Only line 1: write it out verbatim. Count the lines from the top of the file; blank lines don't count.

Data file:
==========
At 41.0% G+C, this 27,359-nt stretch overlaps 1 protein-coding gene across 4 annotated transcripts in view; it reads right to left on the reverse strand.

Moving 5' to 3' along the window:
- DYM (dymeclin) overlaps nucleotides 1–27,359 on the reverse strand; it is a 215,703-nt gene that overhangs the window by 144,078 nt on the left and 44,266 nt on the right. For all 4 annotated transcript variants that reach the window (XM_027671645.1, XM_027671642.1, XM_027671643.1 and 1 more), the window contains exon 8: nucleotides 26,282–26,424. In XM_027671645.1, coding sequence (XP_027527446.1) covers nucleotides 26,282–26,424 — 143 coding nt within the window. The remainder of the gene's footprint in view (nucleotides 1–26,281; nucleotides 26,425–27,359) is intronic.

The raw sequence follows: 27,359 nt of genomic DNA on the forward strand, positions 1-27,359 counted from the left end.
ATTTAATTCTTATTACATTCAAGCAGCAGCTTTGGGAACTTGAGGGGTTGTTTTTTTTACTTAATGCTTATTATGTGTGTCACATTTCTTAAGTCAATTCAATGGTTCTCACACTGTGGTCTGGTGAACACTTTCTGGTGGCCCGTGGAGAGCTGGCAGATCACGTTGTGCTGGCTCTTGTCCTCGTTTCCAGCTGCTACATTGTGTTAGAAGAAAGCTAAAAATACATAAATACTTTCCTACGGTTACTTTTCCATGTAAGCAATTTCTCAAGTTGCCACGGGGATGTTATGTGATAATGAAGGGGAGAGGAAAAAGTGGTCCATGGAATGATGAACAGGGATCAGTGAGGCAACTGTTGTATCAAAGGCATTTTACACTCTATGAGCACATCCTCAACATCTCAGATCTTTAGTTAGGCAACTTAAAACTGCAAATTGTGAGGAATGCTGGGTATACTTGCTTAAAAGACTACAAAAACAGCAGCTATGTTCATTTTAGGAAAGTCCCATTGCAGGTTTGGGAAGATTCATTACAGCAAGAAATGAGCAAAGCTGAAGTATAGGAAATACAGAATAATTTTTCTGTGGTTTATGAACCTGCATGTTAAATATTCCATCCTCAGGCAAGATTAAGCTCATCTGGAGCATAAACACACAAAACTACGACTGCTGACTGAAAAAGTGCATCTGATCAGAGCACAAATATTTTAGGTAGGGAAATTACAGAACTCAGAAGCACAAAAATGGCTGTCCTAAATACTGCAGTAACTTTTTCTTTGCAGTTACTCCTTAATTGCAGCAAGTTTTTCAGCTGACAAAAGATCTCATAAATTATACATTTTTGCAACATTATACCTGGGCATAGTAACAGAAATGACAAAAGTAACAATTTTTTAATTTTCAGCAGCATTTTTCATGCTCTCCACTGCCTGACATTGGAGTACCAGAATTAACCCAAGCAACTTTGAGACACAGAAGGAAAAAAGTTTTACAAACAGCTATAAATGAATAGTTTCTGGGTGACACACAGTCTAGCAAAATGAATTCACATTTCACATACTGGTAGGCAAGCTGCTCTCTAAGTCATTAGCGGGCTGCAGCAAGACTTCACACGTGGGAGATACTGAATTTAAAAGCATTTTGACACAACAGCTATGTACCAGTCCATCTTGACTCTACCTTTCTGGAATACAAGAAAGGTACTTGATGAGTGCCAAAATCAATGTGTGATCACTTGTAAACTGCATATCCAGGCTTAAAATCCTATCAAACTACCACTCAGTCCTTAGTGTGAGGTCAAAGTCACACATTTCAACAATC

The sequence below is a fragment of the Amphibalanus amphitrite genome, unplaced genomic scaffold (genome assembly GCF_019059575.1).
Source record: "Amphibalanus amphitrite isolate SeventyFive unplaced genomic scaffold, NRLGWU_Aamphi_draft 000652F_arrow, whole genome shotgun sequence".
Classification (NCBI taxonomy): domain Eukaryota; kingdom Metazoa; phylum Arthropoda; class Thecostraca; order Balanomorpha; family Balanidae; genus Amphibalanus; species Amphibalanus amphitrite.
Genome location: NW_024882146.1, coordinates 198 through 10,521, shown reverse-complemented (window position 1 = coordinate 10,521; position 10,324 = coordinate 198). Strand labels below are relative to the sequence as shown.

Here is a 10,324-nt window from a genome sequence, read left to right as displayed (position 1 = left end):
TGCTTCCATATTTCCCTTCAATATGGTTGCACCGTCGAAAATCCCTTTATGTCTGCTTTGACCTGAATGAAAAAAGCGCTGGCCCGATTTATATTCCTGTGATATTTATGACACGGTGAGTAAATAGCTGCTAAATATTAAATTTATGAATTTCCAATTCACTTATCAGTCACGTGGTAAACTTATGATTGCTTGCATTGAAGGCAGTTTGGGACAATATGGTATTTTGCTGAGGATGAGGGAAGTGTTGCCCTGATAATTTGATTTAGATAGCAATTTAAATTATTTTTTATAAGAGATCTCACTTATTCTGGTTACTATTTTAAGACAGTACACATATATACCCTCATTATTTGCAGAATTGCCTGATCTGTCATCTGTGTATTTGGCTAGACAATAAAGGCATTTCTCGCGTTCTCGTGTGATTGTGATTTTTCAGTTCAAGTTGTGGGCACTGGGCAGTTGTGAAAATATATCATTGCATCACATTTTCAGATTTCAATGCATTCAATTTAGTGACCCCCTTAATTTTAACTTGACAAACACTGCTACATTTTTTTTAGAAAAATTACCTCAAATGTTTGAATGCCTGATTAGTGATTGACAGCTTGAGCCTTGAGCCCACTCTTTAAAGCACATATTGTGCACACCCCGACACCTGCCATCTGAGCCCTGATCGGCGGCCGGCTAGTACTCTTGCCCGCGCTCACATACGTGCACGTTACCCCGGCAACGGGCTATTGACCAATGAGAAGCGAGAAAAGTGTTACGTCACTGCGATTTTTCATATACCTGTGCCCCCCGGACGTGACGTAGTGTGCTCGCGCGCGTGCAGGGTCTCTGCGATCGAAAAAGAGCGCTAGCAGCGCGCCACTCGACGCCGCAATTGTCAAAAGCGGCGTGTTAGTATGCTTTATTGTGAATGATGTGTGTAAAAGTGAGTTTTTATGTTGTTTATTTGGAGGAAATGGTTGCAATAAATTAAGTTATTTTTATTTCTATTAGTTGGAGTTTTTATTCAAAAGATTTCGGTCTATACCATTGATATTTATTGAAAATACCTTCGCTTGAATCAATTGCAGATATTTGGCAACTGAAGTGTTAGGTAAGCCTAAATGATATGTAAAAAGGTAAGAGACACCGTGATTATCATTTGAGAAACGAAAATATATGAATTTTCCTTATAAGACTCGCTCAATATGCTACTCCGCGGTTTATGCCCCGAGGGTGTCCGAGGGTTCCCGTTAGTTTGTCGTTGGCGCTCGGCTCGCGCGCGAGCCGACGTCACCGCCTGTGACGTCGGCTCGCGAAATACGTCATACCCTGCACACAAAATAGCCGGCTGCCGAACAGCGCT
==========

At 41.0% G+C, this 27,359-nt stretch overlaps 1 protein-coding gene across 4 annotated transcripts in view; it reads right to left on the reverse strand.